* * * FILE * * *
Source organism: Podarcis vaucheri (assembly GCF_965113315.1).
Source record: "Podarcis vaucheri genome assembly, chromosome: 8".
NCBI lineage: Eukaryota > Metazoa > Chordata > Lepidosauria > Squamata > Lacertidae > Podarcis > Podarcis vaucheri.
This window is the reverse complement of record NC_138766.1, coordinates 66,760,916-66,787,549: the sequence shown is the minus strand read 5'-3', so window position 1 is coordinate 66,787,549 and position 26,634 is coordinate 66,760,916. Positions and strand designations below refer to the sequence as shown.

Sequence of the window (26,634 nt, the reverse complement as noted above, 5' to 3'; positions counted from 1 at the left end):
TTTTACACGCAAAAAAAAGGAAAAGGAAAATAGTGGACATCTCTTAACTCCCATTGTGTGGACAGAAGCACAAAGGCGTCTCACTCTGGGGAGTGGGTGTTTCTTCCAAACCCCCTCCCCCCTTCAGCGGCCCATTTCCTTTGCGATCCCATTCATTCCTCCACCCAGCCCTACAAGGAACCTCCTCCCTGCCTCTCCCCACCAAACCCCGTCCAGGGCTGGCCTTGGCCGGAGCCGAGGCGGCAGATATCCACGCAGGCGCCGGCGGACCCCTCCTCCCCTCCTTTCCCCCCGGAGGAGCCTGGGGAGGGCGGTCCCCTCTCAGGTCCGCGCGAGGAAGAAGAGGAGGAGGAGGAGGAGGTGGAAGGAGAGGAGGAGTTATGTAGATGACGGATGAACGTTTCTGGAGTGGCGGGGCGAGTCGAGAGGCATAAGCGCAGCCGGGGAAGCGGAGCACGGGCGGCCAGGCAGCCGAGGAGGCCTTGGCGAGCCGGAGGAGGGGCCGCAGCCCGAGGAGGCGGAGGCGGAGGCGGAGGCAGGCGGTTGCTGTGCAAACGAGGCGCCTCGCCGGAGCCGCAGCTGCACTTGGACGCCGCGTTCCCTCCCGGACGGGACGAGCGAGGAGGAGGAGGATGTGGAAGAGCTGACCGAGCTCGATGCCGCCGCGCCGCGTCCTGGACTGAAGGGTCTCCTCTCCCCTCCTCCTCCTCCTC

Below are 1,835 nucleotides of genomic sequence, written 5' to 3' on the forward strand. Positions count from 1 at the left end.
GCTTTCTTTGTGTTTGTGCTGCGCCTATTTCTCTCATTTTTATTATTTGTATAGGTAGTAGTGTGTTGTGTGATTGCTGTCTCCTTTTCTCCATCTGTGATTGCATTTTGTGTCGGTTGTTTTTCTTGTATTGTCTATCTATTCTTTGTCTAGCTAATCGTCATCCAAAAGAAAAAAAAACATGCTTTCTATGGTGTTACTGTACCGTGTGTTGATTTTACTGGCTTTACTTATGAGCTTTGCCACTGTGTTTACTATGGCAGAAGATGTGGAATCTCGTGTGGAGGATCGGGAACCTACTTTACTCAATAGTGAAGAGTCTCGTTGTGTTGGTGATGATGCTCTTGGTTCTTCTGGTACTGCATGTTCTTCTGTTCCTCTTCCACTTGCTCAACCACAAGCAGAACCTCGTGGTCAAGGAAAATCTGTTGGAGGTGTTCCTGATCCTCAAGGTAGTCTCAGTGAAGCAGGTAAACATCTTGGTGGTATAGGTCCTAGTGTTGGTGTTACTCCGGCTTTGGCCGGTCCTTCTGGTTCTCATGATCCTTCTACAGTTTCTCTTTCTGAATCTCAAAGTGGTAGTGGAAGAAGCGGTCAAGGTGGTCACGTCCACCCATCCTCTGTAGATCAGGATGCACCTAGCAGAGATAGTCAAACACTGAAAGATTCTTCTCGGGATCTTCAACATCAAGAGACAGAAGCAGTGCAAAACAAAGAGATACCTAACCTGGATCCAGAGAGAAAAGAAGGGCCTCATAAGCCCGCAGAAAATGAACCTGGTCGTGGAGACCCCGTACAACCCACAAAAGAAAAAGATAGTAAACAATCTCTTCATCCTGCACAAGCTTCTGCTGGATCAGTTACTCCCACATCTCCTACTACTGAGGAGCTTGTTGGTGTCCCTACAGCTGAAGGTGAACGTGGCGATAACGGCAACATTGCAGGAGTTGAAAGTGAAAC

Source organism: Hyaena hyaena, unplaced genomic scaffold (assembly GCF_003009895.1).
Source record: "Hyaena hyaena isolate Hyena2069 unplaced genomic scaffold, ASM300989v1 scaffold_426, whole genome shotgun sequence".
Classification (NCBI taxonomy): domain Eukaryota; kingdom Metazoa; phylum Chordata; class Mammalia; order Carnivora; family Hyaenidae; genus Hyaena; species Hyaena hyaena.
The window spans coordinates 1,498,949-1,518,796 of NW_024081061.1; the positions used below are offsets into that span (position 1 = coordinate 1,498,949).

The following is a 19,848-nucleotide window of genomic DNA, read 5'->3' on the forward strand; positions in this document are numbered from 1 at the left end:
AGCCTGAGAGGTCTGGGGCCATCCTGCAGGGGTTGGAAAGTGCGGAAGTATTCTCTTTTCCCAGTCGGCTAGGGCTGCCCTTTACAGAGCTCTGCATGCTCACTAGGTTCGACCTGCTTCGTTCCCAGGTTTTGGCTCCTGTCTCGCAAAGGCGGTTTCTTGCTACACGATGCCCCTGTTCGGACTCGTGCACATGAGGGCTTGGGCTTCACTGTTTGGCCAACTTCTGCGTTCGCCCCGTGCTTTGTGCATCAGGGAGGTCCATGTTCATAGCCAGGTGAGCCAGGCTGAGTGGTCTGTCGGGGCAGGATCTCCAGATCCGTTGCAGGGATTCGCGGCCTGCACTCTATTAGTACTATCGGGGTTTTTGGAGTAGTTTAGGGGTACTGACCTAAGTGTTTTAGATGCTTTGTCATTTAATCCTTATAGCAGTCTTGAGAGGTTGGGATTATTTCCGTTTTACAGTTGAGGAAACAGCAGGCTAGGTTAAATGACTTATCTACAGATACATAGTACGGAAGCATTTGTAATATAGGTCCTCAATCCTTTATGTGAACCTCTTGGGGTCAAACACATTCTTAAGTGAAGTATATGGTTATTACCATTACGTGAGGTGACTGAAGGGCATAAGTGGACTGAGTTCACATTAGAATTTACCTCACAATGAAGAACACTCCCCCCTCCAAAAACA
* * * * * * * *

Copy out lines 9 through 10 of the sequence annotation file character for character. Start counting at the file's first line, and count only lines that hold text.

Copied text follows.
Source organism: Hyaena hyaena, unplaced genomic scaffold (assembly GCF_003009895.1).
Source record: "Hyaena hyaena isolate Hyena2069 unplaced genomic scaffold, ASM300989v1 scaffold_426, whole genome shotgun sequence".